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How Does Targeted Therapy for Lung Cancer Work?

Posted on April 12, 2022
Medically reviewed by
Richard LoCicero, M.D.
Article written by
Emily Wagner, M.S.

Lung cancer therapies work in a variety of ways. Some treatments, such as chemotherapy, are known as systemic treatments because they affect the entire body. Another type of treatment used for lung cancer is targeted therapies.

Targeted therapies work more specifically on certain proteins found in certain cells. These medications are mainly used to treat non-small cell lung cancer (NSCLC). This type of lung cancer is caused by specific mutations in DNA that provide targets for the medication.

Currently, only advanced cases of NSCLC are being treated using targeted therapies. Many people on these therapies have tried standard treatments such as chemotherapy and radiation therapy. In some cases, targeted therapies are given with chemotherapy to help shrink tumors.

What Makes a Good Target Protein?

To target lung cancer cells, targeted therapies must be able to zero in on proteins specific to cancer cells. Many gene mutations found in lung cancer are in a specific set of proteins known as receptor tyrosine kinases (RTKs). These proteins sit on the outside of cells. When a growth factor binds to them, they send signals for cell growth and division. After the signal has been sent, the receptors turn off and wait for more growth factors to bind.

In lung cancer, mutations in the genes that code for RTKs create mutated proteins. Many times, these mutations create RTKs that send growth signals to cells even when growth factors are not bound to them. This causes the cells to grow and divide uncontrollably because there is no way to shut them off.

Some people’s cancer cells may also have too many copies of the genes that make RTK proteins. This means that the cells have too many receptors on their surface, so they send too many growth signals inside the cells to grow and divide.

When cells grow and divide uncontrollably, they can create new mutations in the DNA. Eventually, the cells will have too many mutations and become cancerous.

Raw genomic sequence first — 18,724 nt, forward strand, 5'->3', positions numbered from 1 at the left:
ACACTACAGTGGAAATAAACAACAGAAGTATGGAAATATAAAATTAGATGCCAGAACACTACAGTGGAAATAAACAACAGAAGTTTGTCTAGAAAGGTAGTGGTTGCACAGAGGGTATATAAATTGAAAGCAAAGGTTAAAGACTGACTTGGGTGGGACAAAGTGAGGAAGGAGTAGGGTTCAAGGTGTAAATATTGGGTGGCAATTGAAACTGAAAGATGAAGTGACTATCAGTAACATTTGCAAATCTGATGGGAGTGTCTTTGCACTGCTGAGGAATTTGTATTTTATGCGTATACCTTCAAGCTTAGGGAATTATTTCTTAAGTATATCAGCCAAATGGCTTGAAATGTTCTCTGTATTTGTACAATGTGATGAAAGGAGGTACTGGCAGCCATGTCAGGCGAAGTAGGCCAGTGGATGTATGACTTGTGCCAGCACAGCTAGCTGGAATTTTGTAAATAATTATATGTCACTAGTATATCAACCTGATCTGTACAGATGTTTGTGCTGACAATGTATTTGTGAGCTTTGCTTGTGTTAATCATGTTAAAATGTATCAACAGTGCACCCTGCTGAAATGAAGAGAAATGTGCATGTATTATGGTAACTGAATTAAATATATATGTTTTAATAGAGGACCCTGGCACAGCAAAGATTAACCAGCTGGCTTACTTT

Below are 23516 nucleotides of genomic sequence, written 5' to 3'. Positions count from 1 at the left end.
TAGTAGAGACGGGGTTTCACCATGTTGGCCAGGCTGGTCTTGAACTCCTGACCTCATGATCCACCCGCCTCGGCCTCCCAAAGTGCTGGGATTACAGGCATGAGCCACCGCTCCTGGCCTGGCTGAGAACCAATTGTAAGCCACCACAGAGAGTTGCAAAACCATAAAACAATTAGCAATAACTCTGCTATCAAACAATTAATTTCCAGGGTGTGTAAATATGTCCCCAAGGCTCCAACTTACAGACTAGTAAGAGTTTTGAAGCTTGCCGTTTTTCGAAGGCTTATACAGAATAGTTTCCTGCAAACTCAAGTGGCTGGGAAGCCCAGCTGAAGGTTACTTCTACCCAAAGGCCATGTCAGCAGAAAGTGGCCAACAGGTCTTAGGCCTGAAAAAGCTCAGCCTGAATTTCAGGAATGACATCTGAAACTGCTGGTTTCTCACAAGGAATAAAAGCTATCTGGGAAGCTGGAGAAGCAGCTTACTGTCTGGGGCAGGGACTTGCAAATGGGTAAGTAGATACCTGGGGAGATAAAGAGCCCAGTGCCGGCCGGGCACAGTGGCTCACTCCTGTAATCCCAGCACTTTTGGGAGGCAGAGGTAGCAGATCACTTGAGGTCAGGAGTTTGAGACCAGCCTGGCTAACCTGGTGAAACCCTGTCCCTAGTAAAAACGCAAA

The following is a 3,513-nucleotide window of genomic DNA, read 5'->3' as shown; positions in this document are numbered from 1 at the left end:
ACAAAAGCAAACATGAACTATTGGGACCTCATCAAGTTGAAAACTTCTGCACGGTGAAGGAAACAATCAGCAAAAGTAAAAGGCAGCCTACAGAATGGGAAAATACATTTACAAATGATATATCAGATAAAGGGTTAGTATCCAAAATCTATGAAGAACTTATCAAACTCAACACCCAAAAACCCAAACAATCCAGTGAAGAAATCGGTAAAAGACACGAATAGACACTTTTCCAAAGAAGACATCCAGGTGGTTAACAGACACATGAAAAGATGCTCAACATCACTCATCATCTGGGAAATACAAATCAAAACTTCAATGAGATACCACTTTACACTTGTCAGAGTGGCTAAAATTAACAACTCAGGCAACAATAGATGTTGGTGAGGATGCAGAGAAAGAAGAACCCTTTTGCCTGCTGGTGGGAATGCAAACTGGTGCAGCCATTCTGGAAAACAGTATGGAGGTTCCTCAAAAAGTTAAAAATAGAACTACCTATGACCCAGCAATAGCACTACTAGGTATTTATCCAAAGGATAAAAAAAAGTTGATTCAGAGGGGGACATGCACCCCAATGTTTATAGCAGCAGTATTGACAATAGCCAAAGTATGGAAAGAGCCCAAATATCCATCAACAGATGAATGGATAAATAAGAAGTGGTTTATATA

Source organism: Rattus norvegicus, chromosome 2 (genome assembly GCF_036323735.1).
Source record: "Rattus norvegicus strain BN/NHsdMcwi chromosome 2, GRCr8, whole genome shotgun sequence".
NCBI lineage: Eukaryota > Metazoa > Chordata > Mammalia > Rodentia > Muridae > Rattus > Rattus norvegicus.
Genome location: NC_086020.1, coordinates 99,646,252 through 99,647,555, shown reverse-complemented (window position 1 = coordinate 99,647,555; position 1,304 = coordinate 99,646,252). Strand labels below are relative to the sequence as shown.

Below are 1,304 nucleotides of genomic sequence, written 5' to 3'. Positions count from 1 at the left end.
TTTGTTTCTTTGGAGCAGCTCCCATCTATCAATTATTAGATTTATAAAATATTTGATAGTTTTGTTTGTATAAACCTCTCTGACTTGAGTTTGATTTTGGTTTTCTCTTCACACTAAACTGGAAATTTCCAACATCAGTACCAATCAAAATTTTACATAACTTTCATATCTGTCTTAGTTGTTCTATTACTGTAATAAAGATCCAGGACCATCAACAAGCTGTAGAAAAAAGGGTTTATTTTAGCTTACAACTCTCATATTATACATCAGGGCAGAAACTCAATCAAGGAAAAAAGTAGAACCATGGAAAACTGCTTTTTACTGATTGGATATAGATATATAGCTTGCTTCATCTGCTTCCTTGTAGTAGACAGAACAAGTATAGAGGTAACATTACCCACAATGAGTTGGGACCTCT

Tyrosine Kinase Inhibitors

Researchers have developed targeted therapies that work only on specific RTKs that may be mutated in lung cancer. These medications are known as tyrosine kinase inhibitors (TKIs). They work by blocking the receptor from sending growth signals, which can help shrink tumors.

Targets in Lung Cancer

Several types of RTKs in lung cancer can be mutated. These mutated RTKs then become targets for therapy in people whose cancer cells make these proteins. NSCLC cases are most often caused by these mutations, so targeted therapy is generally recommended for treatment.

EGFR

Epidermal growth factor receptor (EGFR) is an RTK that signals to cells to grow and divide when it interacts with epidermal growth factor (EGF). EGFR mutations are found in 10 percent to 15 percent of lung cancer cases.

TKIs have been developed that interrupt the growth signals that EGFR sends inside of cells. Some of the drugs bind permanently to the receptor, which can cause the tumor cells to die. TKIs for EGFR mutations include:

  • Afatinib (Gilotrif)
  • Erlotinib (Tarceva)
  • Dacomitinib (Vizimpro)
  • Gefitinib (Iressa)

Osimertinib (Tagrisso) is used when a person’s cancer becomes resistant to EGFR inhibitors. This is most likely caused by the EGFR protein gaining a new mutation known as T790M.

Two synthetic antibody drugs (known as monoclonal antibodies) have also been developed to treat NSCLC with EGFR mutations. Amivantamab (Rybrevant) binds to two RTKS — EGFR and MET — to stop them from signaling to cells. Necitumumab (Portrazza) is given to people with EGFR mutations and a specific type of NSCLC known as advanced squamous cell NSCLC.

ALK

Anaplastic lymphoma kinase (ALK) is another RTK that can be mutated in NSCLC. ALK mutations are found in around 5 percent of NSCLC cases. TKIs have been developed to stop ALK from sending signals to cells for growth and division. They include:

  • Alectinib (Alecensa)
  • Ceritinib (Zykadia)
  • Lorlatinib (Lorbrena)
  • Crizotinib (Xalkori)
  • Brigatinib (Alunbrig)

BRAF